Few clothing collections can claim to be truly revolutionary (although many press releases will have a go) but Issey Miyake’s 1993 Pleats Please can justly be designated as such.Cut and sewn from fabric that is nearly three times bigger than the final pieces, the garments are fed into a pleats machine to combine texture and form in a beautiful way.
Whether it’s shirts, skirts, trousers or cardigans, the collection was a triumph of style and wearability, rendered in bright bold colours that added another dimension.
A new book published by Taschen tells the story of this extraordinary development in fashion technology with beautiful shots of the finished pieces across the various iterations displayed alongside lovely behind-the-scenes production images. It’s written by Midori Kitamura, a former employee of the designer who is thus perfectly-placed to give an interesting and insightful account of the Pleats Please range but as so often with Taschen this book’s appeal resides predominantly in the gorgeous visuals.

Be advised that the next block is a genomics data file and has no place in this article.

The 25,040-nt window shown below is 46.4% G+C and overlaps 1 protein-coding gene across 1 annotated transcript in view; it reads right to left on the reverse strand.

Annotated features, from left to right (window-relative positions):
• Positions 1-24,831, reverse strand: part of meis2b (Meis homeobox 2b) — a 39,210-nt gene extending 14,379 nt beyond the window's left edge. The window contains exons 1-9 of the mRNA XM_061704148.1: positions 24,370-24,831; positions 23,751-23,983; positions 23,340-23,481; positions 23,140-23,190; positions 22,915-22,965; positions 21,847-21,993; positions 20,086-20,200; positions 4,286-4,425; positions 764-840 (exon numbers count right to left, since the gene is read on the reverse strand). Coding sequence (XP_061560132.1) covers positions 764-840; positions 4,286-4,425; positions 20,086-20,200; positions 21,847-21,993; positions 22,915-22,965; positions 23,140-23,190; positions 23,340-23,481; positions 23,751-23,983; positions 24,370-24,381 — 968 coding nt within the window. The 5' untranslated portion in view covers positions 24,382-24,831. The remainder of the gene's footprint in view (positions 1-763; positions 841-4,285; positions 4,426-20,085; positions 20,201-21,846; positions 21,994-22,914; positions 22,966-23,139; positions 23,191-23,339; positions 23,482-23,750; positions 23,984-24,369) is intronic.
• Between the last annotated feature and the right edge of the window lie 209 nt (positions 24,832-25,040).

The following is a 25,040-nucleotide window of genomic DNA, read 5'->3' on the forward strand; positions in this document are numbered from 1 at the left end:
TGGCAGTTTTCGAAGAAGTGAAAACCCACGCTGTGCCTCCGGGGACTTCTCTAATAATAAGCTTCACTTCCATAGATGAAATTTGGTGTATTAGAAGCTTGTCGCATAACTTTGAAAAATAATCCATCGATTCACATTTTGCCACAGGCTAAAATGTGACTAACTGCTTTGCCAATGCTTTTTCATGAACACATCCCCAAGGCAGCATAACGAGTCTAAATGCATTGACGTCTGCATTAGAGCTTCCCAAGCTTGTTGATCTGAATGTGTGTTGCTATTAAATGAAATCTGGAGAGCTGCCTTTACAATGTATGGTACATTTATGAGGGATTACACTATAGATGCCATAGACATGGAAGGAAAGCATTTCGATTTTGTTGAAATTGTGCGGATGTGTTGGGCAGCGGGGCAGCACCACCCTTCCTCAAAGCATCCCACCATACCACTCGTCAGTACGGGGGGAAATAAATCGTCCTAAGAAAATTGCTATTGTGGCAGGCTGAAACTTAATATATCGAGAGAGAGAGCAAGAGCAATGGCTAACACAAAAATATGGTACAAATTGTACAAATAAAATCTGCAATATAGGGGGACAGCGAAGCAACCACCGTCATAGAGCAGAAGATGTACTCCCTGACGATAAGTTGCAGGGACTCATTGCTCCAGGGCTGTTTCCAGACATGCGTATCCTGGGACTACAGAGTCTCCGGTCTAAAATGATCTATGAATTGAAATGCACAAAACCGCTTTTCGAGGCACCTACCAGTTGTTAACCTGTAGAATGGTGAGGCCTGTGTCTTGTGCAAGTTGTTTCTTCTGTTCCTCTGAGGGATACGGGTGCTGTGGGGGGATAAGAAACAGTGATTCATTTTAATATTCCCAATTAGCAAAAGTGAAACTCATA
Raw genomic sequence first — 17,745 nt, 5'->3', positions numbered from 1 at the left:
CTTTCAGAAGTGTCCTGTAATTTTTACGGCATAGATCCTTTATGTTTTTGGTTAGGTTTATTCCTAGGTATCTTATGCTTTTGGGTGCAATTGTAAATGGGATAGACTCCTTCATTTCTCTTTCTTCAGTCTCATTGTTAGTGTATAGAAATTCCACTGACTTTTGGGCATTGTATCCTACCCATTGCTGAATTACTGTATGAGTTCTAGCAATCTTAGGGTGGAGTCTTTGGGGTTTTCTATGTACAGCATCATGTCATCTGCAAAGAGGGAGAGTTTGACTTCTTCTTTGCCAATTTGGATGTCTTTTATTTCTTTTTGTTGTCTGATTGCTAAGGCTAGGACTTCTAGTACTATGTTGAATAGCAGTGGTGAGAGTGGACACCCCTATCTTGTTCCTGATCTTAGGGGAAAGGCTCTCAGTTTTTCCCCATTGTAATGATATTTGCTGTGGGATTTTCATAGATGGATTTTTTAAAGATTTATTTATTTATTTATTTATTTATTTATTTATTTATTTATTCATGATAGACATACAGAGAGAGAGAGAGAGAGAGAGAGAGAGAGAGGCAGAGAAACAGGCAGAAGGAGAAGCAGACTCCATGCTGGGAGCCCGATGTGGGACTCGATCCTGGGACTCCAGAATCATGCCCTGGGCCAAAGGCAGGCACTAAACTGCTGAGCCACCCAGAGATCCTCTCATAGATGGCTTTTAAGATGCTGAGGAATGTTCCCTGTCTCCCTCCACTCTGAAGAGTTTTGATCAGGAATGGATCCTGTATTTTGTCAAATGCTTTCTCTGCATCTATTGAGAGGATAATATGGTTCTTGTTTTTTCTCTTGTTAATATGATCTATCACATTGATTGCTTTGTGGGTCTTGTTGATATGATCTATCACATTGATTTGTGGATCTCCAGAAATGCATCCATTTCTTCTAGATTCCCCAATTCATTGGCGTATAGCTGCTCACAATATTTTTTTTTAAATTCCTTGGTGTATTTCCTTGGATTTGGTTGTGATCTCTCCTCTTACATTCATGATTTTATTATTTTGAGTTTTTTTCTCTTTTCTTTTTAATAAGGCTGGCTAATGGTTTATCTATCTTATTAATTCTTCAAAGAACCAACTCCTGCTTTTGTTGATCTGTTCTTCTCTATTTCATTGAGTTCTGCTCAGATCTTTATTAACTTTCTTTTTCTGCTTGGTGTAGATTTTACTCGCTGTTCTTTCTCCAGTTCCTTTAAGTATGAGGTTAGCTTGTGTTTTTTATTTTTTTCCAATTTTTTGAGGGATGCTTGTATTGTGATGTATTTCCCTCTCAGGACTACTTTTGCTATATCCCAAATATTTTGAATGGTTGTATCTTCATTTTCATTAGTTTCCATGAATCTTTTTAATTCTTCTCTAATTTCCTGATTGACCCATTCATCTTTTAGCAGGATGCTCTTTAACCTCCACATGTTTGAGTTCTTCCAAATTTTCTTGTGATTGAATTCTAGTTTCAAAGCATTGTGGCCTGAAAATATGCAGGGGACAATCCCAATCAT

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- Scott Newett’s eerily quiet, ethereal portraits of Chinese utopia
- Jade Schulz’s atmospheric and imaginative editorial illustrations
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- Benedict Redgrove’s beautifully hypnotic film about how a tennis ball is created
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- Ian Davis’ picturesque paintings of bureaucratic dystopia
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- Peter Saville and Tate Design Studio create beer can artwork for Switch House pale ale